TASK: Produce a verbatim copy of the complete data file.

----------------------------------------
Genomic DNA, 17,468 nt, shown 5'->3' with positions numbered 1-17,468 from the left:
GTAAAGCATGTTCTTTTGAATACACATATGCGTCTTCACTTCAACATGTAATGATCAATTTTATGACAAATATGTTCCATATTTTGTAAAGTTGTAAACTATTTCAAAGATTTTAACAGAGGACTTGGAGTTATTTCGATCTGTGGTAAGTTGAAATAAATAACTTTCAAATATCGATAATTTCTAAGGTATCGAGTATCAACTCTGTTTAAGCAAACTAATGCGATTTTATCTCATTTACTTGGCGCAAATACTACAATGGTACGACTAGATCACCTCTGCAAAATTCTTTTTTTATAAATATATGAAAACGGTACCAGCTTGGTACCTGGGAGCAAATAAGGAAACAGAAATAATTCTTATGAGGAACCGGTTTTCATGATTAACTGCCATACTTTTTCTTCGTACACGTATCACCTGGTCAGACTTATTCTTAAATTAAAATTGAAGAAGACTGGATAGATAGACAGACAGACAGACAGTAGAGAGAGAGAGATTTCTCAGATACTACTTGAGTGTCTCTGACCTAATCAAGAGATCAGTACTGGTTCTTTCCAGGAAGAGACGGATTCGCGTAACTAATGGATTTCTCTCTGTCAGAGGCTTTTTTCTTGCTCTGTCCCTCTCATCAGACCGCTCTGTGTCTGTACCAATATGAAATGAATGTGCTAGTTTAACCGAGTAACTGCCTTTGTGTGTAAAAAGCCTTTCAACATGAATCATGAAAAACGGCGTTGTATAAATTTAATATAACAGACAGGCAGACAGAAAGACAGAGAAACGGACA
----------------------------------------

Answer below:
Genomic DNA, 17,468 nt, shown 5'->3' with positions numbered 1-17,468 from the left:
GTAAAGCATGTTCTTTTGAATACACATATGCGTCTTCACTTCAACATGTAATGATCAATTTTATGACAAATATGTTCCATATTTTGTAAAGTTGTAAACTATTTCAAAGATTTTAACAGAGGACTTGGAGTTATTTCGATCTGTGGTAAGTTGAAATAAATAACTTTCAAATATCGATAATTTCTAAGGTATCGAGTATCAACTCTGTTTAAGCAAACTAATGCGATTTTATCTCATTTACTTGGCGCAAATACTACAATGGTACGACTAGATCACCTCTGCAAAATTCTTTTTTTATAAATATATGAAAACGGTACCAGCTTGGTACCTGGGAGCAAATAAGGAAACAGAAATAATTCTTATGAGGAACCGGTTTTCATGATTAACTGCCATACTTTTTCTTCGTACACGTATCACCTGGTCAGACTTATTCTTAAATTAAAATTGAAGAAGACTGGATAGATAGACAGACAGACAGACAGTAGAGAGAGAGAGATTTCTCAGATACTACTTGAGTGTCTCTGACCTAATCAAGAGATCAGTACTGGTTCTTTCCAGGAAGAGACGGATTCGCGTAACTAATGGATTTCTCTCTGTCAGAGGCTTTTTTCTTGCTCTGTCCCTCTCATCAGACCGCTCTGTGTCTGTACCAATATGAAATGAATGTGCTAGTTTAACCGAGTAACTGCCTTTGTGTGTAAAAAGCCTTTCAACATGAATCATGAAAAACGGCGTTGTATAAATTTAATATAACAGACAGGCAGACAGAAAGACAGAGAAACGGACA